Friday, April 24, 2015

My Take on The Blob (1988) by Chuck Russell

A moment’s preamble:  In June of 2014 I began graduate school at Seton Hill seeking an MFA in Writing Popular Fiction. This term I’m enrolled in a course that focuses on MONSTERS, and as a part of that course I’ll blog on each book/story/movie covered.

My review breaks down into 4 parts: Strength of Character, Genre potency, Poignancy of themes, and Entertainment Value. For each of these I will assign a letter grade. My reviews will contain **SPOILERS**

The Blob is a 1988 monster movie directed by Chuck Russell and a remake of a 1958 film of the same name.

Strength of Character: D-

Let’s count the tropes: Jock football-player nice-guy with a friend who’s a Jock football-player asshat. There’s a cheerleader prom-queen with more mettle than expected and a hobo miscreant with shoddy dirt-makeup. Let’s not forget the outsider-badass-mulleteer (“Mulleteer” copyrighted by Luke Elliott 2015) (Not really). Throw in the little boys as the meta-horror-movie fans and the ineffectual sheriff and you’ve well on your way to a baker’s dozen of jelly-filled character tropes.

At least Meg kicked a little ass.
Genre Strength: C

Sorry, you aren't the protagonist. Mullets are required.
Ok so Mr. Nice Paul going early was a clever choice. And this is the first of several money-shots of the film, AKA what we paid to see, and that’s people get swallowed up and dissolved by The Blob. A lot of the effects were effective in these moments, although they were reminiscent of The Thing (1982), and not quite on par, so it’s hard to award too many points. Another stand-out scene was the woman barricaded in the phone booth, surrounded by the blob. The voice on the other end of the line informs her that the sheriff should already be there, and up he floats, complete with identifying badge-shot.

The bigger shots of The Blob, especially in motion, were mostly awful/silly/ridiculous, with the one exception being the blob splayed out in the theater digesting movie-goers. The bits of cheese-ball comedy were sprinkled in that reminded us that this movie isn’t to be taken seriously.

Thematic Poignancy: D

These are the themes I picked up on: Cops, authority-figures, and adults in general, can’t help you. They’re just people too. The government isn’t just untrustworthy, it’s nefarious. The arms race with Russia is out of control, and the folly of the men who first split the atom is doomed to be repeated.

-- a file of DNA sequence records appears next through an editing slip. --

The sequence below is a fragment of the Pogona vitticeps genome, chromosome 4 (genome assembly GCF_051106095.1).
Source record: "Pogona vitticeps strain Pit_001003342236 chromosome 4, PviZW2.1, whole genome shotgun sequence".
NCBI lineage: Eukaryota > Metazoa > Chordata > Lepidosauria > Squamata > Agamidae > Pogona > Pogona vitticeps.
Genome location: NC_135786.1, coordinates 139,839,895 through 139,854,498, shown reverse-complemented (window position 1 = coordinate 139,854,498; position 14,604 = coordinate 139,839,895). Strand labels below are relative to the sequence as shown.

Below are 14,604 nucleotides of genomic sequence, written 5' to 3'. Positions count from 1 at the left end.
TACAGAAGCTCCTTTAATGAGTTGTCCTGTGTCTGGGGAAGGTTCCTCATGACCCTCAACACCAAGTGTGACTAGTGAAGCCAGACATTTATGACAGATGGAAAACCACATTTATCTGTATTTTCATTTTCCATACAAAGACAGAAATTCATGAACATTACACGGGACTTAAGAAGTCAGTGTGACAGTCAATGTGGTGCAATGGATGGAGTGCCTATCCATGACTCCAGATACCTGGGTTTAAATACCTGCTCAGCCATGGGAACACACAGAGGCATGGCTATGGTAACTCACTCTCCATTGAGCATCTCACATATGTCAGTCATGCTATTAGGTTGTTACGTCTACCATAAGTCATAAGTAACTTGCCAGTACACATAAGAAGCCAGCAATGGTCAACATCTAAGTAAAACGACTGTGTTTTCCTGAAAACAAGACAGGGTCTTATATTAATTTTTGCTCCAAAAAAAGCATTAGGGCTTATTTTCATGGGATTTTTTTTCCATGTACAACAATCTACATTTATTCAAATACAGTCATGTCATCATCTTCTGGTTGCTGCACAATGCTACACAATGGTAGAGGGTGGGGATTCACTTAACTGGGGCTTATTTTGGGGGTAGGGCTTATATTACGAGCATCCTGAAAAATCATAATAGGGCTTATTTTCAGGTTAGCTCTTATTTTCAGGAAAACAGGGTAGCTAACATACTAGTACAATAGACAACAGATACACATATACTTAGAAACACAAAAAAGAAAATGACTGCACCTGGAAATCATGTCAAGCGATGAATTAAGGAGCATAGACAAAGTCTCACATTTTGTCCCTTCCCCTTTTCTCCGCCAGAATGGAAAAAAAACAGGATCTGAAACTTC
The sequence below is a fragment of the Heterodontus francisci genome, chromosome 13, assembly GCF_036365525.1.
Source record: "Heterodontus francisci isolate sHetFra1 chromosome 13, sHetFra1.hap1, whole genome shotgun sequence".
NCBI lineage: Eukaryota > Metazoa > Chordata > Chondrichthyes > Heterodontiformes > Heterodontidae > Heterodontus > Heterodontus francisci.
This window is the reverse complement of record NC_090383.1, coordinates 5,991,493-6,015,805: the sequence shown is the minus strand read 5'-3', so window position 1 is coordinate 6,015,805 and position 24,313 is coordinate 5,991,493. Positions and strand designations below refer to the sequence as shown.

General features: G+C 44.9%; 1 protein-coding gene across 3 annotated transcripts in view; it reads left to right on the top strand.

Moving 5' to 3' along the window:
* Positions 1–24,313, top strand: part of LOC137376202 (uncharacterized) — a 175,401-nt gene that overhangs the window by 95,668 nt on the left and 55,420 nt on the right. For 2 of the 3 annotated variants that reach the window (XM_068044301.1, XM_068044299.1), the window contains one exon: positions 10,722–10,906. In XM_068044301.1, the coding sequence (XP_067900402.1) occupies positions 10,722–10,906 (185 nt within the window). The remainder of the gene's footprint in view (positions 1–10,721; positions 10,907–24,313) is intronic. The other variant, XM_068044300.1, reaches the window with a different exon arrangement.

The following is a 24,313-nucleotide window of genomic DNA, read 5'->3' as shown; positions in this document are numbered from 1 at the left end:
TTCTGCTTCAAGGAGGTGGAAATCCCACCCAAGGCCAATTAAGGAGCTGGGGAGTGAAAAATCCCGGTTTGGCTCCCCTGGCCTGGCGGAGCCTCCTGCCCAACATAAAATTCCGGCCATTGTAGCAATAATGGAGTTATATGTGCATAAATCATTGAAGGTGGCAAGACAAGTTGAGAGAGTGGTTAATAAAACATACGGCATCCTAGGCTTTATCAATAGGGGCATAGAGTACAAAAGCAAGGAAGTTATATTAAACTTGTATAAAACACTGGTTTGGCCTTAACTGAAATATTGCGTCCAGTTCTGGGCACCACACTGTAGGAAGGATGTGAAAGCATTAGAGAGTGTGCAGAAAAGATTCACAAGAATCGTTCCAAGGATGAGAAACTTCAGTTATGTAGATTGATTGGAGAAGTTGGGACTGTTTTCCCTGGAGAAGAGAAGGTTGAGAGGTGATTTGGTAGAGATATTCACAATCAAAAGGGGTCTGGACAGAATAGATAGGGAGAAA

None of these are particularly fresh or even that interesting. In fact, they felt like a shoddy knockoff of the themes of a lot of the other major 80s movies.

Entertainment Value: C-

Somebody really thought motorcycles were badass. That’s the only explanation I can come up with for why we were subjected to all the flimsily-setup motorcycle stunts. There’s a lot of that sort of flimsy plot devices being put to use, like the catch in the zipper, hiding in the freezer, etc.

There were a few nice twists, I admit. Especially when The Blob seems to be an alien hitchhiking on the back of a meteorite, but it’s revealed to be man-made.

The scenes involving the two boys, where they discussed horror movie tropes and dealt with the obnoxious guy behind them in the theater, were some of the most entertaining of the film. There is a certain element of fun to the movie. A sense that it knows what it is, a fairly predictable monster flick, and harbors no illusions of grandeur, and decides to be playful with these scenes. The Blob knows it’s no better than the slasher-movie the kids saw at the theater and that any clever movie-goer can predict the outcome of all the major plot points.

Random Notes and Final Grade: D+

* *Slaps newspaper down, revealing face* “Ribbed!”

* I spent half the movie believing the actor who played Brian Flag was a young Ethan Hawke. It was Kevin Dillon, in case you’re wondering.
* What exactly is the purpose of a snow-maker truck equipped with a bulldozer on the front? Is snow-making a sought after service I’m unaware of?

* The girl almost saves the day, then oops, she trips, and our mulleteer has to rescue her. *Yawn* 

* Hey look guys, an “It Lives!” ending

Friday, April 10, 2015

My take on Godzilla (2014) Directed by Gareth Edwards

A moment’s preamble:  In June of 2014 I began graduate school at Seton Hill seeking an MFA in Writing Popular Fiction. This term I’m enrolled in a course that focuses on MONSTERS, and as a part of that course I’ll blog on each book/story/movie covered.

My review breaks down into 4 parts: Strength of Character, Genre potency, Poignancy of themes, and Entertainment Value. For each of these I will assign a letter grade. My reviews will contain **SPOILERS**

Godzilla is a 2014 American science fiction monster film directed by Gareth Edwards. It is a reboot of the Godzilla film franchise and retells the origins of Godzilla in contemporary times as a "terrifying force of nature" –via Wikipedia

Strength of Character: D+